Don’t ignore red flags: preventing high school dropouts

It’s graduation time, but not for everyone. One out of every four students fails to graduate from high school in four years, according to the U.S. National Center for Education Statistics.

NEW YORK — It’s graduation time, but not for everyone.

One out of every four students fails to graduate from high school in four years, according to the U.S. National Center for Education Statistics.

Risk factors for dropping out include low academic achievement, mental health problems, truancy, poverty and teen pregnancy.

But here’s a shocker from Lynne Strathman, director of Lydia Urban Academy in Rockford, Ill., a small faith-based alternative program for dropouts.

Strathman says the one thing that she consistently finds is that “the last time these students felt successful was the fourth grade.”

That’s right: Fourth grade. Which means parents and teachers may be ignoring years of red flags.

“Dropping out of school is often the result of a long process of disengagement,” agreed Stuart Udell, chairman of the National Dropout Prevention Center, based at Clemson University in South Carolina. And typically, he added, kids have multiple risk factors rather than one simple problem. Here are a few of the issues related to teenage dropouts:

l Adult responsibilities, from work to child-rearing.

Among girls who have babies at age 17 or younger, 60 per cent drop out of high school, according to the National Campaign to Prevent Teen Pregnancy. Udell said boys who become fathers are at higher risk too.

One famous example: Levi Johnston, father of Bristol Palin’s baby, interrupted his studies to become an apprentice electrician in Alaska. But the apprenticeship required a high school degree, and he left the program. Bristol graduated with her class, but Levi has not yet earned his diploma, according to interviews in the July issue of GQ magazine and on Larry King Live.

l Truancy, learning disabilities and mental health problems.

“Truancy is a symptom,” not the cause, of dropping out, according to Frederic Reamer, professor at the Rhode Island College School of Social Work and author with his wife of Finding Help for Struggling Teens: A Guide for Parents and the Professionals Who Work With Them.

Strathman said kids who can’t succeed academically often become truants because school is “so frustrating to them. They’re labelled that they’re lazy, but they don’t know how to function in school because of a learning disability or a mental health issue.” Low achievement leads to behavioural problems: “They felt like failures, and they made themselves get kicked out.”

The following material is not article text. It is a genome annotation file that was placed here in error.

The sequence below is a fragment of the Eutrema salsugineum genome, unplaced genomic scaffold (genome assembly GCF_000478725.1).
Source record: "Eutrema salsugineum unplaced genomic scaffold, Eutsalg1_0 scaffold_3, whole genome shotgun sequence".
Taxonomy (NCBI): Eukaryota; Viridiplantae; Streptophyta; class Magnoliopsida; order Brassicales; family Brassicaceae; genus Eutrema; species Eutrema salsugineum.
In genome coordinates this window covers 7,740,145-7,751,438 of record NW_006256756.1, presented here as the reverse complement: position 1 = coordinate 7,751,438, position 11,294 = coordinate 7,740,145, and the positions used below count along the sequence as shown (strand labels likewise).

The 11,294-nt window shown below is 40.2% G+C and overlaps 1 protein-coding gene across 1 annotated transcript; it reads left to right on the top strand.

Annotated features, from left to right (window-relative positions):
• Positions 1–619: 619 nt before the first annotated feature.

John Stack, administrator of the Life Skills Center of Akron, Ohio, an alternative school for kids ages 16-22, said it’s not unusual for dropouts to enrol in his school “at a fourth-grade reading level. We’re trying to get people to understand that if these kids go from a fourth-grade level to a seventh-grade level, that’s progress.”

Only 64 per cent of Hispanic students graduate in four years, with lack of English fluency and inadequate early schooling in other countries among the factors.

But kids from affluent, educated families drop out of school too. Reamer said that in those cases, truant or defiant teens may be academically capable, but often come from “a family where there’s a lot of chaos, where parents may be divorcing, or where there may be alcoholism or mental illness. I don’t suggest we have to tolerate or excuse the behaviour. But it requires quick, constructive intervention and skilled professional help.”

Reamer added that “a teenager who may be at risk of dropping out may also be at risk of slitting her wrists, or overdosing, or getting pregnant, or having an eating disorder.”

While some kids act out, others may withdraw. They may have sexual orientation issues, or simply not fit in. “They are square pegs in a round hole,” Reamer said.

Therapy, special academic programs recommended by independent educational consultants, and even online courses for kids who can work independently from home are among the options.

l Boredom. Nearly half the dropouts in a 2006 survey by the Bill & Melinda Gates Foundation said they left school because it was boring and irrelevant.

Frank Scafidi knows about that: His son was “deemed a ’difficult’ child” in school. Then an assessment showed that the eight-year-old boy was working on a ninth-grade level. Scafidi’s wife home-schooled the child until he enrolled in a Sacramento middle school. Trouble started again in high school, so as a teen, he took the California High School Proficiency Exam. Today the young man is in the Air Force, having scored “the highest possible score on the Armed Services Vocational Aptitude Battery exams,” Scafidi said.

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